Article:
Every year we throw a harvest party, in honor of the completed season. It’s essentially an internal happening, and it’s quite an affair, to say the least.
A great deal of the event focus goes on the vineyard teams and their families; face painting, margaritas, and an acre of homemade guacamole are just some of the highlights. But all in all, it’s a celebration for everyone who works for Ridge, and as such, there is always a panoply of extraordinary wine to enjoy as well.
We generally commence the evening with a selection of wines we’ve been gifted by friends and colleagues in the industry over the preceding year; local was definitely on display for this year’s edition, as event guests enjoyed wines from — among others — Big Basin, Varner, Thomas Fogarty, and Cooper-Garrod.
There was no scarcity of Ridge wine either, and in addition to sampling the full crop of current releases, we went digging deep into the vaults as well. This year proved to be an exemplary enactment of oeno-spelunking, as we unearthed — among other delicious niceties — two absolutely preposterous rarities: 6L bottles of 1980 and 1985 Monte Bello!
Weather has been an almost laughably comi-tragic presence at Harvest Party’s past; fierce, horizontally blazing winds, pounding rains, near-freezing temperatures have, more often than not, been the event norm. But this year the heavens were most decidedly smiling; the air was crisp, temperatures were mild, and the moon shone bright as a celestial nightlight.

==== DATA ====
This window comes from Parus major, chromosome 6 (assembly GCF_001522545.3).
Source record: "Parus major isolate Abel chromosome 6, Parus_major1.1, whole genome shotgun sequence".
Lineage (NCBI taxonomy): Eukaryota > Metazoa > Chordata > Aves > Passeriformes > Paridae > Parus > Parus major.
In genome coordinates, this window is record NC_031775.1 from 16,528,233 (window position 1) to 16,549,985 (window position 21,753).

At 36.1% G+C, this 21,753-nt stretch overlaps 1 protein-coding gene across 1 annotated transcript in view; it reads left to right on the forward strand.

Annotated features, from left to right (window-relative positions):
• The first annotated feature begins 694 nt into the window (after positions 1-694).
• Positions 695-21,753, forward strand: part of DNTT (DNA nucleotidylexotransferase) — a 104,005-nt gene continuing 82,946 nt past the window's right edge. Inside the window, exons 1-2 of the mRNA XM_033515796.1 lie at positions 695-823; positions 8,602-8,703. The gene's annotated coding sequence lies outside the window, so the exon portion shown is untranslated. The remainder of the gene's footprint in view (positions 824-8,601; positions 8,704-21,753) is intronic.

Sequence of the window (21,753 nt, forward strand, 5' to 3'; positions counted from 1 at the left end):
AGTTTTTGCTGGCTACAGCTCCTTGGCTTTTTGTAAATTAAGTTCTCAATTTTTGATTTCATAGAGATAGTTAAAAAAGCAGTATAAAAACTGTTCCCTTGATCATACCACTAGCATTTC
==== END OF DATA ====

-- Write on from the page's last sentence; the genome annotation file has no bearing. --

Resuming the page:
Under that moon, as the night wore down, and the spackle of stars shone brighter as the party’s low hum began to subside, I took a moment to reflect on it all; not on the party, not on the wine, not even on the fine company present, but rather, on the harvest itself; what it meant, and all that came and went with it.
Harvest is an extraordinary time, full of pressure and demand; expectation and exhaustion, and so many moving parts contribute in so many different ways. I myself am of course only peripheral at best, being just a chronicler and not a full participant per se, but even as merely an embedded journalist of sorts, the emotional vagabondage is a moving one, and as such, my ruminations were weighty ones.
I remembered my leaving the Monte Bello Winery on the final day of crush.
This was it, the very last fruit had come in, the very last grape had been picked. It was over. I got into my car, and turned on the radio. An almost implausibly melancholic and stately classical work broke forth from my speakers, and its wise and striking harmonies carried me out the gate, and back down through the vineyards …